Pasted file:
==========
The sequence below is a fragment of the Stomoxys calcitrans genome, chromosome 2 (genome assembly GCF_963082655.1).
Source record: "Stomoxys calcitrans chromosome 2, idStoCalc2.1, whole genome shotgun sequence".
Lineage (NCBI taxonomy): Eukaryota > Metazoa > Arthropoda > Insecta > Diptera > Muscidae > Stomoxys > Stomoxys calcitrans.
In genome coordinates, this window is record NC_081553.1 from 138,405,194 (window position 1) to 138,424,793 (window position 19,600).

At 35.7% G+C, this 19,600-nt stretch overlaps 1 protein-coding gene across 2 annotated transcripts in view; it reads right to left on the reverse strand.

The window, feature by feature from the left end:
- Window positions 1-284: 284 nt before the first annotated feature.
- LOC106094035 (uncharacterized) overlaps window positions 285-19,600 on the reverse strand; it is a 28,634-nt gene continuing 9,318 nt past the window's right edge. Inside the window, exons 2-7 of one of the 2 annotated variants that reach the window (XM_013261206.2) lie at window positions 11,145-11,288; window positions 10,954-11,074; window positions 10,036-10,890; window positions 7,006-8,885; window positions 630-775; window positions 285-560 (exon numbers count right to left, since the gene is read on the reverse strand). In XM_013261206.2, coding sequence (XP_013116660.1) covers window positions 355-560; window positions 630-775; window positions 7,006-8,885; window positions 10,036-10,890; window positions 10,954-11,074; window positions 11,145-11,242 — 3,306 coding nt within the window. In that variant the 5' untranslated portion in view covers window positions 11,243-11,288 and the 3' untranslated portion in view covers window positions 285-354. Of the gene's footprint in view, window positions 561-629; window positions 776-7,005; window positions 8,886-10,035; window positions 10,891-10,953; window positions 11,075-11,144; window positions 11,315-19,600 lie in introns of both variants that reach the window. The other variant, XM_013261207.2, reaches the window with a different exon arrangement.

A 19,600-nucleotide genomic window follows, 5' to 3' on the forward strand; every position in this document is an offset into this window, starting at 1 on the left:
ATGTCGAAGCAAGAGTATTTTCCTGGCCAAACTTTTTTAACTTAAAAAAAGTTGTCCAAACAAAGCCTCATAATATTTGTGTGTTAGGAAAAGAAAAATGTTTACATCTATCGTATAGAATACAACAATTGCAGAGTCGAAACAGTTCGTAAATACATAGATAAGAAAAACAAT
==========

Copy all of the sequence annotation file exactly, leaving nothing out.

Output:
The sequence below is a fragment of the Stomoxys calcitrans genome, chromosome 2 (genome assembly GCF_963082655.1).
Source record: "Stomoxys calcitrans chromosome 2, idStoCalc2.1, whole genome shotgun sequence".
Lineage (NCBI taxonomy): Eukaryota > Metazoa > Arthropoda > Insecta > Diptera > Muscidae > Stomoxys > Stomoxys calcitrans.
In genome coordinates, this window is record NC_081553.1 from 138,405,194 (window position 1) to 138,424,793 (window position 19,600).

At 35.7% G+C, this 19,600-nt stretch overlaps 1 protein-coding gene across 2 annotated transcripts in view; it reads right to left on the reverse strand.

The window, feature by feature from the left end:
- Window positions 1-284: 284 nt before the first annotated feature.
- LOC106094035 (uncharacterized) overlaps window positions 285-19,600 on the reverse strand; it is a 28,634-nt gene continuing 9,318 nt past the window's right edge. Inside the window, exons 2-7 of one of the 2 annotated variants that reach the window (XM_013261206.2) lie at window positions 11,145-11,288; window positions 10,954-11,074; window positions 10,036-10,890; window positions 7,006-8,885; window positions 630-775; window positions 285-560 (exon numbers count right to left, since the gene is read on the reverse strand). In XM_013261206.2, coding sequence (XP_013116660.1) covers window positions 355-560; window positions 630-775; window positions 7,006-8,885; window positions 10,036-10,890; window positions 10,954-11,074; window positions 11,145-11,242 — 3,306 coding nt within the window. In that variant the 5' untranslated portion in view covers window positions 11,243-11,288 and the 3' untranslated portion in view covers window positions 285-354. Of the gene's footprint in view, window positions 561-629; window positions 776-7,005; window positions 8,886-10,035; window positions 10,891-10,953; window positions 11,075-11,144; window positions 11,315-19,600 lie in introns of both variants that reach the window. The other variant, XM_013261207.2, reaches the window with a different exon arrangement.

A 19,600-nucleotide genomic window follows, 5' to 3' on the forward strand; every position in this document is an offset into this window, starting at 1 on the left:
ATGTCGAAGCAAGAGTATTTTCCTGGCCAAACTTTTTTAACTTAAAAAAAGTTGTCCAAACAAAGCCTCATAATATTTGTGTGTTAGGAAAAGAAAAATGTTTACATCTATCGTATAGAATACAACAATTGCAGAGTCGAAACAGTTCGTAAATACATAGATAAGAAAAACAAT